Misogynist. Irresponsible. Sexist Pig. David Pisarra, from the law firm Pisarra and Grist, has been called each of these after he wrote a post on BNET this week titled, ‘Why My Law Practice Is Just For Men.’ With such a bold title, this was a post that was definitely on my must-read list. I wasn’t sure what to expect as I started, but as I continued, it was clear this guy is a genius. When David started out working as an attorney, he cast a wide net and catered to everyone. As time went on, he found himself getting too emotionally involved with women and he felt more like a therapist, than someone that’s been hired to represent them. It was at this time that he decided to change gears and work specifically with men.

I enjoyed reading the comments almost as much as the actual post because of the stupidity of some readers. “You’re the reason there is still a glass ceiling.” Many folks completely misunderstood the article and his position. Can you fault Pisarra for defining his niche in the marketplace? Companies thrive everyday by creating and maintaining a specialized focus. This builds your brand and makes a name for yourself. He found the segment that worked best for him. Risky? Absolutely! Brilliant? You betcha.

In the email world, we understand that quality is much more relevant and important than quantity. I’d rather have 500k engaged customers than 1M detached customers. As marketers, we’re held accountable for the number’s and endlessly work to increase them. We even joke that email marketing never sleeps. Stats show that by trying to appeal to everyone, we appeal to no one. It’s common knowledge that by segmenting our customers (and potential customers), we are able to more effectively communicate with them. Not only do we build our brand, but we find our common voice. The data speaks for itself. Segmentation, testing, remails, personalization, they all play a part in the game of ROI. Like Pisarra, we know what works for us and where we need to change. As email marketers, we continually find ourselves fine-tuning our programs. There is always more that we can be doing, but the one thing that should remain consistent is our voice. Pisarra states in his post that he didn’t set out to be a huge firm. “Specializing in a focused niche and keeping a lower client load helps us achieve balance in our lives.”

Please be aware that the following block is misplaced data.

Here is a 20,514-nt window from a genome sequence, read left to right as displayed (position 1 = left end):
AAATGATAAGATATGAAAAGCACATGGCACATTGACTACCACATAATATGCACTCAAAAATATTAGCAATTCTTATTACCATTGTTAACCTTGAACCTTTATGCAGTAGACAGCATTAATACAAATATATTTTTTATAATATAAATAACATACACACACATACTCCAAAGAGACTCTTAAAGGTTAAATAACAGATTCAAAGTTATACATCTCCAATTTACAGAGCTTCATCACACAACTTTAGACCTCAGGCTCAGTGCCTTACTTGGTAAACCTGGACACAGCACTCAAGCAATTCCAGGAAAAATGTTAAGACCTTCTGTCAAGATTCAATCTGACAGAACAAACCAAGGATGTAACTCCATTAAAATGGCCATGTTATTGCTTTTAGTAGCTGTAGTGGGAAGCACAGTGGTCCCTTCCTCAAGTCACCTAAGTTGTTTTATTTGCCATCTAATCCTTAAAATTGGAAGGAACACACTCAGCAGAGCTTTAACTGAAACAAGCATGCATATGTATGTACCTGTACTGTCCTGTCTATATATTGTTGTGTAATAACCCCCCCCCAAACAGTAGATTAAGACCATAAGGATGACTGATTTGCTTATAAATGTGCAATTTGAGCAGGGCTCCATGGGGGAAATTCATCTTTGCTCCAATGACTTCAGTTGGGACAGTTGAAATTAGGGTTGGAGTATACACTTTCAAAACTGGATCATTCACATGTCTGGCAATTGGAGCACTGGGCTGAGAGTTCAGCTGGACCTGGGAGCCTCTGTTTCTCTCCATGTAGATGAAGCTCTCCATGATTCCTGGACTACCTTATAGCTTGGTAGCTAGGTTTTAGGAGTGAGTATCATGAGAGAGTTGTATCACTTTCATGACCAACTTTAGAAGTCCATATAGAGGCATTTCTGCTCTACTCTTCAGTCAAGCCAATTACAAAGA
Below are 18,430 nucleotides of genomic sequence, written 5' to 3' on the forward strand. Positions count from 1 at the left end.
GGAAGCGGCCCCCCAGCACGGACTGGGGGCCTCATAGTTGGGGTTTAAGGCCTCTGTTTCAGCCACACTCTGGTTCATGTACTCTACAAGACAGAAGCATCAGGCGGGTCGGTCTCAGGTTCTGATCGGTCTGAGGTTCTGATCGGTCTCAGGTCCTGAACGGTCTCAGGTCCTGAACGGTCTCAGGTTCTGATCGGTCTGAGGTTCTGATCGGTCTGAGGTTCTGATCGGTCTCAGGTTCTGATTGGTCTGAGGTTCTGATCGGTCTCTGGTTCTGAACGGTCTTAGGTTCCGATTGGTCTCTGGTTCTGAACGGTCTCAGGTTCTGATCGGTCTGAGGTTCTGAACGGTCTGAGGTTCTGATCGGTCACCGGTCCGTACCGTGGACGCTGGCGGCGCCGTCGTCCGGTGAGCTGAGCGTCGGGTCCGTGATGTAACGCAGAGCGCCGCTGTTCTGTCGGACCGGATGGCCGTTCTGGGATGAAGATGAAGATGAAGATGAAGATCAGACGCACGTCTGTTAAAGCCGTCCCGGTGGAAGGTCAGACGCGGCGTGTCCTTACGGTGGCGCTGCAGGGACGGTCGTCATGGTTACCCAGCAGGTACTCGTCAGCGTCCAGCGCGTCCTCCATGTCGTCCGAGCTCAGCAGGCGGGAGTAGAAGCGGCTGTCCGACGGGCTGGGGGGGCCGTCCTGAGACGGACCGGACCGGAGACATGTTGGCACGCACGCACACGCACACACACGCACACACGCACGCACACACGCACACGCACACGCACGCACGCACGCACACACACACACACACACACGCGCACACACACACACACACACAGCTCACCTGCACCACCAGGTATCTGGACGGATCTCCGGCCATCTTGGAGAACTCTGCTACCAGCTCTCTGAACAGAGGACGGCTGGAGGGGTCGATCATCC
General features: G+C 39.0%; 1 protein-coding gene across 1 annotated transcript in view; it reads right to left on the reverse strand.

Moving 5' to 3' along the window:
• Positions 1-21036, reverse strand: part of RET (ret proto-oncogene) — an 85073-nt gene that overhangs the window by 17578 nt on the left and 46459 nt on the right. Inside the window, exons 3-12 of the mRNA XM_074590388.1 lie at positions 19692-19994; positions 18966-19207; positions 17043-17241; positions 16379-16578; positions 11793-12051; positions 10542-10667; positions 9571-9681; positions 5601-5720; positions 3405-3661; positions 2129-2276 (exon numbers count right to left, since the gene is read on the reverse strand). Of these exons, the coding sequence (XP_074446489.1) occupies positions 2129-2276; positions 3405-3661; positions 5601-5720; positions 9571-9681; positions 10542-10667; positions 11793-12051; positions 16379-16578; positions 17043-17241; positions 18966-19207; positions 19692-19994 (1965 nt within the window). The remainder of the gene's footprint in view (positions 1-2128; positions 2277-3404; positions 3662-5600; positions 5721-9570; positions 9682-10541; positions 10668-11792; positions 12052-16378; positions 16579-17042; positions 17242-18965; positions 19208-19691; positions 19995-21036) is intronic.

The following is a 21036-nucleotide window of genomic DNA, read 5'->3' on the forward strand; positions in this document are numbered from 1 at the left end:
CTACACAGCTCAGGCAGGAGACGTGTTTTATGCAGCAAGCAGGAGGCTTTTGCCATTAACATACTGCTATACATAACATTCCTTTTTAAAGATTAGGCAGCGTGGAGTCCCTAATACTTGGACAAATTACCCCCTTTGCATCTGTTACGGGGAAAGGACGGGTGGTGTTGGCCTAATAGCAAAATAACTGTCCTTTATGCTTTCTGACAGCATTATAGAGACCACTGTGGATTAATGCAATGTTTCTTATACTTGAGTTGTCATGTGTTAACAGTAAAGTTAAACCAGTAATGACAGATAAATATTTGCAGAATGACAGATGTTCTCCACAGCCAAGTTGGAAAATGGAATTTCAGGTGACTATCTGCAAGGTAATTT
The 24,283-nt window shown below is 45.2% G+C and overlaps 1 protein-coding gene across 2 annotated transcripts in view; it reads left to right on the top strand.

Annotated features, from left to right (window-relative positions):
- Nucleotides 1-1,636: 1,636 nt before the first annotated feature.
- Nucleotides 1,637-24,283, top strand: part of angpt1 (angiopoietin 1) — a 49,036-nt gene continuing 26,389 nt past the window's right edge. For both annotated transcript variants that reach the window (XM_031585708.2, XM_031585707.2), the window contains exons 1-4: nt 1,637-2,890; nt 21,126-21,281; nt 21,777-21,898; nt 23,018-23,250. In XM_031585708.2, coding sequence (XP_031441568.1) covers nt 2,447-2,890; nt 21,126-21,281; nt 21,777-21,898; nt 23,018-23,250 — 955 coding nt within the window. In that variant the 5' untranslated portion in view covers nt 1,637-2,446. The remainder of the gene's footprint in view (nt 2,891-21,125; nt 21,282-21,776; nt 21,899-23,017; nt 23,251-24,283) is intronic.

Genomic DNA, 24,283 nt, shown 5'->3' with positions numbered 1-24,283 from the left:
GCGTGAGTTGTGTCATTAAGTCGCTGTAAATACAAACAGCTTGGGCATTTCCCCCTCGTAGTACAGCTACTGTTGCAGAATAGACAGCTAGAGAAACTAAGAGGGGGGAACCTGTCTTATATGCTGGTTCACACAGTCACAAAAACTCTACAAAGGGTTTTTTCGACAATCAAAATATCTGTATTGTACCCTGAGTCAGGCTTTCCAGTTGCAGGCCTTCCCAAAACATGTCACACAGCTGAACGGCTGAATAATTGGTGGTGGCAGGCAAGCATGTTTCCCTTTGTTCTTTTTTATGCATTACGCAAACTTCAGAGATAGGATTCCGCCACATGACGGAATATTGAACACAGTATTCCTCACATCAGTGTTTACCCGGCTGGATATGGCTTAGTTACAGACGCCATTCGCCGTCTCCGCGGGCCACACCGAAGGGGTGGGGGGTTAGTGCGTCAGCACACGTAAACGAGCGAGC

If you know me personally, you probably know that I worked at an ESP for 3 years before joining the Red Pill team. During this time, the ESP made a strategic decision to stop catering toward the B2B side and focus on B2C. This meant everything from building partnerships with shopping cart abandonment companies, product recommendation engines and order management systems, to changing the voice of the brand. The sales team was understandably nervous as the amount of leads coming was dwindling. Everything changed. Two years later, they’ve become one of the leading ESP’s for the online retail space. The company almost doubled in size and revenue in the last few years. As precarious as it seemed, they’ve grown a ton and now offer their clients an excellent product with great services. Like Pisarra, they took a chance. They saw a niche in the marketplace and jumped on it.

The challenge for all of us is to find our own niche and create that voice to capture our ideal customers. If men can have a hair club, they can have their own attorney.